A solar cell is an electronic device which directly converts sunlight into electricity. Light shining on the solar cell produces both a current and a voltage to generate electric power. This process requires firstly, a material in which the absorption of light raises an electron to a higher energy state, and secondly, the movement of this higher energy electron from the solar cell into an external circuit. The electron then dissipates its energy in the external circuit and returns to the solar cell. A variety of materials and processes can potentially satisfy the requirements for photovoltaic energy conversion, but in practice nearly all.
Thermoelectric power generation is based on seebeck effect that was discovered in 1821. From the temperature difference of hot and cold side, we can harvest the electrical energy. To enhance the efficiency of thermoelectric generator, there are two key factors, which is temperature difference (ΔT) and dimensionless figure of merit (ZT). Temperature difference ΔT is system factor of thermoelectric generator that drives the charge carriers from hot side to cold side. Dimensionless figure of merit (ZT) is materials’s intrinsic properties that consists of three parameters (electrical conductivity, seebeck coefficient, thermal conductivity)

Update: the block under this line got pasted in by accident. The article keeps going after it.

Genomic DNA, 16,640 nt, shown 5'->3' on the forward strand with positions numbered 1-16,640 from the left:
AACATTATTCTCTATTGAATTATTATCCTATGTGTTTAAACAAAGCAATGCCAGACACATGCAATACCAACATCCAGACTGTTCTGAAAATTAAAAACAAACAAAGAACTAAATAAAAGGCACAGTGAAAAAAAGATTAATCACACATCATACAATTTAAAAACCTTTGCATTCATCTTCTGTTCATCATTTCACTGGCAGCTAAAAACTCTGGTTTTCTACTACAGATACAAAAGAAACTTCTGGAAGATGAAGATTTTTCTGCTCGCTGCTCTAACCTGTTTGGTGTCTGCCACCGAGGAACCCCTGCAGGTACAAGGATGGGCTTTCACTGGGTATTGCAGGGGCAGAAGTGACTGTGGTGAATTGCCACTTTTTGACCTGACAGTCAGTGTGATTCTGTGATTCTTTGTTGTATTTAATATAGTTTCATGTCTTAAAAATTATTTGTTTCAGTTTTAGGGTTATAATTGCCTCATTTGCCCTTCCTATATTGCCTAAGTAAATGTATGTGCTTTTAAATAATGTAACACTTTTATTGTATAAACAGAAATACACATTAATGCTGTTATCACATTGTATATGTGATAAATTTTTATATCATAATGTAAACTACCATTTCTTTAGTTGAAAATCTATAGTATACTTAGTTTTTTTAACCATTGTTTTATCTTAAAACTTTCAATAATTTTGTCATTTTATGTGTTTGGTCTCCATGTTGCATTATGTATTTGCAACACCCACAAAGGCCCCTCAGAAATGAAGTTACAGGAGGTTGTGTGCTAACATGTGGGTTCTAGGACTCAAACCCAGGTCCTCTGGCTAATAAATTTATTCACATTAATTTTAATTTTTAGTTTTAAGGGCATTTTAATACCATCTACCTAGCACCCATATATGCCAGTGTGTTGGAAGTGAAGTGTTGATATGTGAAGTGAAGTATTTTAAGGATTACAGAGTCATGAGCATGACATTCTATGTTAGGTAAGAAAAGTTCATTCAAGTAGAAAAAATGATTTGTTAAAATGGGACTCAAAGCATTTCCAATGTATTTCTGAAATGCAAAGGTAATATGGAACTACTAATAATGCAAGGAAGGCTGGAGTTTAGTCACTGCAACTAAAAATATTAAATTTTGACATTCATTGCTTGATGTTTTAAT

Water electrolysis is a viable technology to decompose water into chemical fuels, especially hydrogen, either using electricity (potential) or solar light which can be efficiently used in a fuel cell for power generation. Based on this technology, hydrogen is now considered as a green energy carrier. However, to generate hydrogen, some key factors must be addressed: properly choosing the materials for catalytic activity, designing the catalysts, and engineering the water-splitting devices.